The Quiet Crisis

The Quiet Crisis

The Quiet Crisis

The Quiet Crisis

Excerpt

The history of America is, more than that of most nations, the history of man confronted by nature. Our story has been peculiarly the story of man and the land, man and the forests, man and the plains, man and water, man and resources. It has been the story of a rich and varied natural heritage shaping American institutions and American values; and it has been equally the story of Americans seizing, using, squandering and, belatedly, protecting and developing that heritage. In telling this story and giving this central theme of American history its proper emphasis and dignity, Secretary Udall puts us all in his debt.

From the beginning, Americans had a lively awareness of the land and the wilderness. The Jeffersonian faith in the independent farmer laid the foundation for American democracy; and the ever-beckoning, ever-receding frontier left an indelible imprint on American society and the American character. And Americans pioneered in more than the usual way. We hear much about "land reform" today in other parts of the world; but we do not perhaps reflect enough on the extent to which land reform, from the Northwest Ordinance through the Homestead Act of the Farm Security Administration and beyond, was an American custom and an American innovation.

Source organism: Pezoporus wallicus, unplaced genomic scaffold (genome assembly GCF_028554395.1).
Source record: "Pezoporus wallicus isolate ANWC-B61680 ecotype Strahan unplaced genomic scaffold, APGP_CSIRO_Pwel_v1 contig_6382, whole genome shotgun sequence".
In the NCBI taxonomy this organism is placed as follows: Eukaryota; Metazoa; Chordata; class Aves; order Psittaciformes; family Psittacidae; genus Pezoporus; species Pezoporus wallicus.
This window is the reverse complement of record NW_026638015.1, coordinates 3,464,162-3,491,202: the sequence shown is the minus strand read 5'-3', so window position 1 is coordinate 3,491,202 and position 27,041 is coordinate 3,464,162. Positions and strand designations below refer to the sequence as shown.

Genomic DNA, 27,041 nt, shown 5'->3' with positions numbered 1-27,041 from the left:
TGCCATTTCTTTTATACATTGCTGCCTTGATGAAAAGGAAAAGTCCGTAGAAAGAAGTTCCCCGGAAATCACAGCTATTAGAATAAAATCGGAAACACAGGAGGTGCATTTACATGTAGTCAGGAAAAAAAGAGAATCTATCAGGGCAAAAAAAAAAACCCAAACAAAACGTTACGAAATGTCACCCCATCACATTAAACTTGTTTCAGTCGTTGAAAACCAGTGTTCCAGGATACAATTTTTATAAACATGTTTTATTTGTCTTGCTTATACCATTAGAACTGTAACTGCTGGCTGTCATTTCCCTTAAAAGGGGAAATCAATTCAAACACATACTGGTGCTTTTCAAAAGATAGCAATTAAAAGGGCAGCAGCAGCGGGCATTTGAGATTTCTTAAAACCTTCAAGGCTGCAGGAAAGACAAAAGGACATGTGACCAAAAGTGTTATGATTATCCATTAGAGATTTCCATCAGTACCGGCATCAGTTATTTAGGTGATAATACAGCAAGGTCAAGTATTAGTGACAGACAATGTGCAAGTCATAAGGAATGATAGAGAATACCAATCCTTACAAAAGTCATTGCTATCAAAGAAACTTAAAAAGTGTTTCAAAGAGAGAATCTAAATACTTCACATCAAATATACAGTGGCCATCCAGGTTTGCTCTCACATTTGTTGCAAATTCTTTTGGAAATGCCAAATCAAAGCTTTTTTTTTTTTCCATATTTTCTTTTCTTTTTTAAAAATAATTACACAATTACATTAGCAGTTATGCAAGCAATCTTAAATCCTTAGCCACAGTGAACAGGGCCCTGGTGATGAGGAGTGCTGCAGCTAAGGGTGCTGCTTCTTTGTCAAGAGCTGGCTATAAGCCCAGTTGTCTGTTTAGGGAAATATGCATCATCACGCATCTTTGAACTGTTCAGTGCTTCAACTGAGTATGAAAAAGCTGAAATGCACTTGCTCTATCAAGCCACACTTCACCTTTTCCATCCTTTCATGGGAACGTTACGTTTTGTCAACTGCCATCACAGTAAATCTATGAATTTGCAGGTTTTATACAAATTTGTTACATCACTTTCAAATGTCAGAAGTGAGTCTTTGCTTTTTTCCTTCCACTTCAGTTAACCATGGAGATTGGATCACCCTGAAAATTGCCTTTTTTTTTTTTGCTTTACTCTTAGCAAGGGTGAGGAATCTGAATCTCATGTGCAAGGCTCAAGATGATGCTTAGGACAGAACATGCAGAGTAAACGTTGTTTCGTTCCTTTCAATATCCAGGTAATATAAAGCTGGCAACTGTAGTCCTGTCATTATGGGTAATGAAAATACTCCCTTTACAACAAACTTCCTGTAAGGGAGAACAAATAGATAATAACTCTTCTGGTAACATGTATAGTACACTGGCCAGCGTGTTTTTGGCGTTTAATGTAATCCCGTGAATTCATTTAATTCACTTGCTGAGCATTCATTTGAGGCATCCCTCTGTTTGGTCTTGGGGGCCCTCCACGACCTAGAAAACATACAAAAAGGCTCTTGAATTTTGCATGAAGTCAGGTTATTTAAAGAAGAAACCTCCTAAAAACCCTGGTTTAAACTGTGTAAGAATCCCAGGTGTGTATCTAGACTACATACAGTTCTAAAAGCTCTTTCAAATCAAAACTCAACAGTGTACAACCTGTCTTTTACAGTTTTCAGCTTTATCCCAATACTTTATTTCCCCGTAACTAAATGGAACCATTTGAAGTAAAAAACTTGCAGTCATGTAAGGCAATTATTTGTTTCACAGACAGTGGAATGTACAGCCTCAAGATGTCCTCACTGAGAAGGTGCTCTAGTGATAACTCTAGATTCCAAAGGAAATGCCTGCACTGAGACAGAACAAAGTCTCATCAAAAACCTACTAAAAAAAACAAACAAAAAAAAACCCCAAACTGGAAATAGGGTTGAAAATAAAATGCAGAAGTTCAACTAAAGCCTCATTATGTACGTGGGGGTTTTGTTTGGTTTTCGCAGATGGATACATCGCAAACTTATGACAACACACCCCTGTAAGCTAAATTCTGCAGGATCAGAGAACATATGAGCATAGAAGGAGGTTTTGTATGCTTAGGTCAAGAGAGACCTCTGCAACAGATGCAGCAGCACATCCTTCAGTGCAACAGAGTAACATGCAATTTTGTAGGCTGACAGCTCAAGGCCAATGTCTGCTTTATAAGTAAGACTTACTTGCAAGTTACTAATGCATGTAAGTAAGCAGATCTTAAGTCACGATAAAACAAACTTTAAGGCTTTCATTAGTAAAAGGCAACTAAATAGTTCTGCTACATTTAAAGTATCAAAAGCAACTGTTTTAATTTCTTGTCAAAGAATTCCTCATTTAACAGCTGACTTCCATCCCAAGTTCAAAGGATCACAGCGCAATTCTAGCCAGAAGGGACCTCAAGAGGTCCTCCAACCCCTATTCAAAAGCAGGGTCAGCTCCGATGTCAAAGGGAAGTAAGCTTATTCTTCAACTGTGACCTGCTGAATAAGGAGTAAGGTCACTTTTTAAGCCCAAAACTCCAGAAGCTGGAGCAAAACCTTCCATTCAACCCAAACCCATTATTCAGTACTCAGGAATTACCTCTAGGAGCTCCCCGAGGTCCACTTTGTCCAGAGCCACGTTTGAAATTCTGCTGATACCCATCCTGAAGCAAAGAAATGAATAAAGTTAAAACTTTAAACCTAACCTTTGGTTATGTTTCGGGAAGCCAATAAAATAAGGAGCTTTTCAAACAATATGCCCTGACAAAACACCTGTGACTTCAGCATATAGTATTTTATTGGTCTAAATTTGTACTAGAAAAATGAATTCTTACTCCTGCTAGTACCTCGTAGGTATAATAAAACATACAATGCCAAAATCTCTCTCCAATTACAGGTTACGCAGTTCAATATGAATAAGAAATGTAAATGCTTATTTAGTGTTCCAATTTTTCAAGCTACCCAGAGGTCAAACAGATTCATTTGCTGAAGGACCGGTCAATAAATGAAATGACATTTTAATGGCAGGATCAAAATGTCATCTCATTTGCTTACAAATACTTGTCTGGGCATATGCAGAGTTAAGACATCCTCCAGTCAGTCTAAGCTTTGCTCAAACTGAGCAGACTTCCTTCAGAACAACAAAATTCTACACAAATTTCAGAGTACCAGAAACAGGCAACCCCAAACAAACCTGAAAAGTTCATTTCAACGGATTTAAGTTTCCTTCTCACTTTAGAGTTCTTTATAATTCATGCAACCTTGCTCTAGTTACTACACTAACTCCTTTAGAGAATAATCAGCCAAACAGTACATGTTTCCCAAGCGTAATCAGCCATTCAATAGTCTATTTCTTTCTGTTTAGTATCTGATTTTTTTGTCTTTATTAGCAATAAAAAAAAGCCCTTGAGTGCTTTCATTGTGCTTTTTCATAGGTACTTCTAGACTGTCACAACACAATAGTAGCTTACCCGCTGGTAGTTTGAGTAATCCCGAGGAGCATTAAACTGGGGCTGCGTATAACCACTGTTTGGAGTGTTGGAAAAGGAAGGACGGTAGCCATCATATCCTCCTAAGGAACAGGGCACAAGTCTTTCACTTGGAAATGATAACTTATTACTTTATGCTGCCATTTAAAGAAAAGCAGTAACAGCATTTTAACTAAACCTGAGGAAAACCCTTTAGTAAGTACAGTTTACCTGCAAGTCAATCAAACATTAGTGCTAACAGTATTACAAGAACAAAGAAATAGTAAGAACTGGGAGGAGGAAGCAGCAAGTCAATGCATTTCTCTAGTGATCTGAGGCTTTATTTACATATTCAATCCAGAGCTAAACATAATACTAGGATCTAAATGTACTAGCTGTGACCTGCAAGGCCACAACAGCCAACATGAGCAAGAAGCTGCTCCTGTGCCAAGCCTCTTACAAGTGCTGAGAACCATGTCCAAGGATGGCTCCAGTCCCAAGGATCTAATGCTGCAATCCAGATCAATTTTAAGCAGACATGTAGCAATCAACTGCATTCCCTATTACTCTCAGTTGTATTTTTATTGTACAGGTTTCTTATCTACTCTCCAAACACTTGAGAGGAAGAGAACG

Yet, at the same time that Americans saluted the noble bounty of nature, they also abused and abandoned it. For the first century after independence, we regarded the natural . . .

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